3. Certain foods boost your metabolism so you burn more calories. Similarly, you may have heard that spicy or cold foods can speed up your metabolic rate so that you burn more calories in the same amount of time. There is some truth to this, but it’s not a particularly effective or healthy way to think about food. Brian Bender, PhD, Los Angeles-based nutritionist and founder of personalized diet tracker My Intake Pro, explains, “Your body heats up slightly as you digest food, and certain food groups alter this aspect of metabolism in different ways, albeit by a small amount. For example, protein increases this more than carbs or fat. However, this only accounts for around 10 percent of your total caloric expenditure throughout the day. The idea of eating certain foods to raise your metabolism as a strategy for weight loss is completely impractical, and will not lead to any measurable changes.”
4. Fasting is the most effective way to lose weight. If the key to losing weight is using more calories than you take in, reducing your calorie intake to little or nothing must be the most effective diet, right? Wrong! For starters, that type of quick weight loss is probably not the kind you want. “About 16 hours after you begin a fast or extreme diet, when your glycogen stores have run out, your body begins to break down muscle for energy, causing the body to lose water,” Casper cautions. “This water weight is typically the quick drop in weight people see with fasting.”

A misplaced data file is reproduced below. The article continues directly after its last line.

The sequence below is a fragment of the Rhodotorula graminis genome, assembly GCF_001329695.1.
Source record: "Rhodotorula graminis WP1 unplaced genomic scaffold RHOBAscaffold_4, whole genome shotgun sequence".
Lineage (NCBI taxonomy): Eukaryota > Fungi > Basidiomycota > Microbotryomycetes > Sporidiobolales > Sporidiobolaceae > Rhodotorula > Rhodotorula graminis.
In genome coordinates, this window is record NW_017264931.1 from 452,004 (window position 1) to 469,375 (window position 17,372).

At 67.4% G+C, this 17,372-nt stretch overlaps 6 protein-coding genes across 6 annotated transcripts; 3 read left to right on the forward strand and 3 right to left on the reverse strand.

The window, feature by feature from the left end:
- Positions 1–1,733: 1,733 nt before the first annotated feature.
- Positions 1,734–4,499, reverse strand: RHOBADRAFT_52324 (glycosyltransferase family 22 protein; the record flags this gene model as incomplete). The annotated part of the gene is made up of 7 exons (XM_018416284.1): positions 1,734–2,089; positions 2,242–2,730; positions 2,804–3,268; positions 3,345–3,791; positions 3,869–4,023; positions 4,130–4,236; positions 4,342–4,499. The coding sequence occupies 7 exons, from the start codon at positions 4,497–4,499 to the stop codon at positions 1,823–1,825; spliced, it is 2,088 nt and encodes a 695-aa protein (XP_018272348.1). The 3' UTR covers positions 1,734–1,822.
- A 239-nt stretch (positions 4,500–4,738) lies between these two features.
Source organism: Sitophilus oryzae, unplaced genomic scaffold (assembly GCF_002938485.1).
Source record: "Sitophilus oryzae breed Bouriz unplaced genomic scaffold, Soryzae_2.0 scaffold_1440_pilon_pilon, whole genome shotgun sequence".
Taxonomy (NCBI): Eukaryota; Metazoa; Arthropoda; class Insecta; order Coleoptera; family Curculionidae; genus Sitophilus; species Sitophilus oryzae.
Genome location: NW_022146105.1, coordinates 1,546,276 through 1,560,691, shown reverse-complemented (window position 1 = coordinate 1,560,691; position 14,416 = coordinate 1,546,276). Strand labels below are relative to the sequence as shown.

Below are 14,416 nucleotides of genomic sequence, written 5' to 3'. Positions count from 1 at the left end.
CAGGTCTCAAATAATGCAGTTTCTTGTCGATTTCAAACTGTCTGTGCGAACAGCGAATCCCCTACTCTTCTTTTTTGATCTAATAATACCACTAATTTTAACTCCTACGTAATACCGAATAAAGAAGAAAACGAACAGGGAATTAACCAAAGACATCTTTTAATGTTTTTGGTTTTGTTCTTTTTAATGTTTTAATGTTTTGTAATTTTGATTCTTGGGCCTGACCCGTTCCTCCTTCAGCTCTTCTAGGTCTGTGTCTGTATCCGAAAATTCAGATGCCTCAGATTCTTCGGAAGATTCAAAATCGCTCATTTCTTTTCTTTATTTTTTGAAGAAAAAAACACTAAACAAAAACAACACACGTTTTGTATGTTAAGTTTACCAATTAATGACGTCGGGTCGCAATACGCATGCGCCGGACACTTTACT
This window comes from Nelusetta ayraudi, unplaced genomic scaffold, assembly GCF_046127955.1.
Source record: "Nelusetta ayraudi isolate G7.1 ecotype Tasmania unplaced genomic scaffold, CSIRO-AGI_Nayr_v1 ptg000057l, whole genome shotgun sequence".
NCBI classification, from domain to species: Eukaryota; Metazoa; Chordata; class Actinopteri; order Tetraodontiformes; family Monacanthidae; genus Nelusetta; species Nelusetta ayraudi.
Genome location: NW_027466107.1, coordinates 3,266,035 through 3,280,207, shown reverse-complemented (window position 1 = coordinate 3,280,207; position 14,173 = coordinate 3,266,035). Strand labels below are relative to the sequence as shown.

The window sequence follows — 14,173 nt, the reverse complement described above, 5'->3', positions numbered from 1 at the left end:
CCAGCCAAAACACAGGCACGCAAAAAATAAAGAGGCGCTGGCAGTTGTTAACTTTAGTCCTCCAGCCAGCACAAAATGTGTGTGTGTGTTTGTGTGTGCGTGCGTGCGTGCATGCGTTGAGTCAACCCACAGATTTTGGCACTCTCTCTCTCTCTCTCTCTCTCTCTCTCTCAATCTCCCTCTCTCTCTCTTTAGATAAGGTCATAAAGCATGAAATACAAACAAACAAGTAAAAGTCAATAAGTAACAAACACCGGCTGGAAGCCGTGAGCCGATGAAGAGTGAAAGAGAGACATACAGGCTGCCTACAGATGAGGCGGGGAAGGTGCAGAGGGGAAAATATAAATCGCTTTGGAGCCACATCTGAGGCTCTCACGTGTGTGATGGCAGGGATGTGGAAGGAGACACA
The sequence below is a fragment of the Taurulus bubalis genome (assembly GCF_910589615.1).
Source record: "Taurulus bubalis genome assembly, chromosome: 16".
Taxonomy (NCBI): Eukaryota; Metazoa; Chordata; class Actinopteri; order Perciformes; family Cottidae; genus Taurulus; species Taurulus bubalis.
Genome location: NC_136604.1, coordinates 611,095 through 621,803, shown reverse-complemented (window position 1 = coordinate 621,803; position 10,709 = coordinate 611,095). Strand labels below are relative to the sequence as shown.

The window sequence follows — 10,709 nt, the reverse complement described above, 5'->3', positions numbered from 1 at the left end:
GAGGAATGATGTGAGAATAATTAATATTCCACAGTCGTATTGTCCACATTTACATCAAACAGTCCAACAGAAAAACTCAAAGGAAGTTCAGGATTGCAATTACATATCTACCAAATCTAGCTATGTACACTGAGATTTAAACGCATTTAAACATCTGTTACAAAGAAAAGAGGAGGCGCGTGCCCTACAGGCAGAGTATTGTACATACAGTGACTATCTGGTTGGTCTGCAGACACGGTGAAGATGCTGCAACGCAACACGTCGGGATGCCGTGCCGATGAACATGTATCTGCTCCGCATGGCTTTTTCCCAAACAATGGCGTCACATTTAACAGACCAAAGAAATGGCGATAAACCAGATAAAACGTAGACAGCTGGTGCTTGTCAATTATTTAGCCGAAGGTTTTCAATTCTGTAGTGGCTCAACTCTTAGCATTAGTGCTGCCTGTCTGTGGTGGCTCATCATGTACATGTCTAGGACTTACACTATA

After that initial loss, it’s probably not going to be sustainable long-term. “If you’re judging the effectiveness only by the rate at which the weight is lost, then fasting comes out on top simply because this results in the fewest amount of ingested calories,” Bender explains. “However, this puts a lot of strain on the body, and since most people don’t want to sustain fasting for prolonged periods of time, it’s likely that you will regain the weight shortly thereafter.” It’s not just ineffective, it could be dangerous. According to Lisa Cohn, MMSc, MEd, RD, dietitian and president of Park Avenue Nutrition in NYC, “In the long run, repeated fasting can stress cardiac muscle, reduce muscle tissue, and reduce fitness, among other detriments.” Going hangry isn’t worth it.
5. Cleanses help your body detox. Juice cleanses that supposedly detoxify your body have become a celebrity fad, but you don’t need a magical juice diet to get rid of toxins: Your liver does it for you! “If you are a healthy individual with a functioning liver and set of kidneys, these naturally act as detoxifiers for our bodies. Any fast weight loss, including but not limited to that caused by a ‘cleanse,’ can rapidly release pollutants stored in adipose tissue (fat) into the bloodstream, the effect of which is unknown,” Lavy explains. “A better option would be to choose nutrient-dense foods, such as fruits and vegetables, and increase physical activity as you’re able, which will likely result in more gradual, sustainable weight loss, and larger improvements in overall health, compared to a so-called cleanse.”
Ultimately, these myths just don’t hold water — and the safest, most sustainable way to reach your ideal weight is by taking it slow and steady.